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New construction wired by professional electrician, Montana USA. Dedicated circuit for a 14" chop saw with 10 ga. wire and a 20 amp breaker. Saw was used previously on a 15 amp circuit with no problems. The saw is rated to draw 15 amps. The saw is a 14" Milwaukee abrasive wheel cut off saw with cord and plug, it is plugged into a 20 amp duplex GFI outlet. It trips the breaker immediately upon energizing. The electrician says he can not install a 25 amp breaker as it would be out of code. Any suggestions? In the comments section of this question mention was made to slow blow circuit breakers, I have been unable to find any information on these. Does someone know where info. can be found? I tried Square-D's site.

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    Does it trip when you plug it in, or when you pull the trigger? How old is the saw? Does the saw work when plugged into another receptacle, what about another receptacle on another circuit? – Tester101 Mar 15 '15 at 18:44
  • Is it a GFCI breaker? – friedo Mar 15 '15 at 20:15
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    Motors often have higher than rated startup loads. (As an example, my 15A compressor draws almost 30A for just a moment.) Ask your electrician about slow trip breakers. – Aloysius Defenestrate Mar 15 '15 at 20:41
  • Best option IF possible (likely not, but worth checking) would be to switch the saw to 230V operation. Otherwise using a breaker that has a slower trip would be the norm. – Ecnerwal Mar 15 '15 at 20:47
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    It seems that all the comments miss a critical point: Does the saw still work properly when plugged into the old 15 amp protected circuit and/or any other circuit in the house/garage/shop? If so, it sounds to me like it's an issue with the new circuit. – FreeMan Mar 16 '15 at 13:53
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10 gauge wire can have a 30 amp breaker under the current National Electric Code. (and past ones too). Most places use the NEC, but some make changes.

I do not have my book right here, but if needed I can get you the exact section in the code for that data.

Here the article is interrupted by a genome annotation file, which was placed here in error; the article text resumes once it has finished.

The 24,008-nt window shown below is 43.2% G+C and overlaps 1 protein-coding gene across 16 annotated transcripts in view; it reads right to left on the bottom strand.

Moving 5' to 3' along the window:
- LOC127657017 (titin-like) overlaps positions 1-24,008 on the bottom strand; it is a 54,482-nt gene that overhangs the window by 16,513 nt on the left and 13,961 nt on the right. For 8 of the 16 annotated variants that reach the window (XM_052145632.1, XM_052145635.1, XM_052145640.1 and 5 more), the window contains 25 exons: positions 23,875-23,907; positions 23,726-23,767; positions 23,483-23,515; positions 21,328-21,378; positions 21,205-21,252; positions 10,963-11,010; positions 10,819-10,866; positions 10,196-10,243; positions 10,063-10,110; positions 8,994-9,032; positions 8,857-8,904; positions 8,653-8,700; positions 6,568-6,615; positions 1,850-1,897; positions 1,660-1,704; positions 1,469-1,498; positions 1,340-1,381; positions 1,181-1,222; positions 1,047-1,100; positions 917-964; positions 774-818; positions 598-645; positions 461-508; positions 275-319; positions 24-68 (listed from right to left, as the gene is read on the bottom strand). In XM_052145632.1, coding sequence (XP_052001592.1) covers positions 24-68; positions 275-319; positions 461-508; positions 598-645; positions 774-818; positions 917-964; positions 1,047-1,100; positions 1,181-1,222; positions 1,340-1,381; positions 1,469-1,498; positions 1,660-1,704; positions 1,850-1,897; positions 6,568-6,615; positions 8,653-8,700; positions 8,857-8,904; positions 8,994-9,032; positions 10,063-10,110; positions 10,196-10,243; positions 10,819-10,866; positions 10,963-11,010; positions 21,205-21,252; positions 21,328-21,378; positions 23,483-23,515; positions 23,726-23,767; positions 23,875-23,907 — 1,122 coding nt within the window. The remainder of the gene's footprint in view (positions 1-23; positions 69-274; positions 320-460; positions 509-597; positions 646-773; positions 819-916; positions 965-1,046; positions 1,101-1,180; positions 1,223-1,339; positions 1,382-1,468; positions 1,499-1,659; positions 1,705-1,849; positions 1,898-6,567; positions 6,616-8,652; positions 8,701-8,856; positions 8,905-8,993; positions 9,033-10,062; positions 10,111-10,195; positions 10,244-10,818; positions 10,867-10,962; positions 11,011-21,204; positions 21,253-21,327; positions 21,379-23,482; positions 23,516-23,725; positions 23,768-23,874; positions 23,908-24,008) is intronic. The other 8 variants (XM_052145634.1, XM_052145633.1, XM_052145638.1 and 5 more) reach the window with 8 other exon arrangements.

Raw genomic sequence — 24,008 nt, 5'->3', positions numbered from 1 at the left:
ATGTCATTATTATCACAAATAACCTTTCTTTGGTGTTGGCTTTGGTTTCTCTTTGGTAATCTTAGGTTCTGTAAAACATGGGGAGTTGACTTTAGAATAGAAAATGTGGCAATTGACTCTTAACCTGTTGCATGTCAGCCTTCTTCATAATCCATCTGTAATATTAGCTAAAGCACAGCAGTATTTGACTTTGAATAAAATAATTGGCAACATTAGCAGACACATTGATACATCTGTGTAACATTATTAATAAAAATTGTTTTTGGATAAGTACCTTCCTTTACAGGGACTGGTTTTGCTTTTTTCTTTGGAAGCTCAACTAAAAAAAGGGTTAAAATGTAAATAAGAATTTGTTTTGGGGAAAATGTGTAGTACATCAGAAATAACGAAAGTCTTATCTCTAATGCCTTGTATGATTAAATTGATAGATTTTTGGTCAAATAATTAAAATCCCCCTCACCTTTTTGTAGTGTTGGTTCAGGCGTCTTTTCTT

I am 'sure' he carries a current copy of the NEC with him, for reference.

Aloysius is also completely correct, a 15 amp rated motor will draw a much higher momentary start-up current.

The current will also increase if you stall the saw.

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    Throwing a bigger breaker at the problem is likely a band aid, not a solution. – Tester101 Mar 16 '15 at 11:32
  • Understood and accepted. The questions I attempted to answer were the issue of the 25 amp breaker being out of code, and a possible reason for a saw to trip a 20 amp breaker. I do not know of a source for a thermal only, or at least variable magnetic trip breaker for a load center built to the newest building codes. So on that question, I provided no information. If you will look at his follow-up top level question, and read the information posted there, you will see that I identified a breaker by part #, a question about the series of his load center, and a complete reference point in the NEC – Some Guy Mar 16 '15 at 14:08
  • @SomeGuy, the problem is not with a 30A breaker and #10 wire. The problem is with a 15 or 20A receptacle and a 30A breaker. ..... Also, he states it previously worked fine on a 15A circuit. Obviously this is not an issue with startup current. – Speedy Petey Jan 8 '17 at 14:00
  • You need to look at the parts of the Code which say which receptacles can be on which breakers. The fastest way to find this is exact phrase search "15 or 20". That refers to which breakers may feed the common NEMA 5-15 recep. – Harper Sep 21 at 20:48

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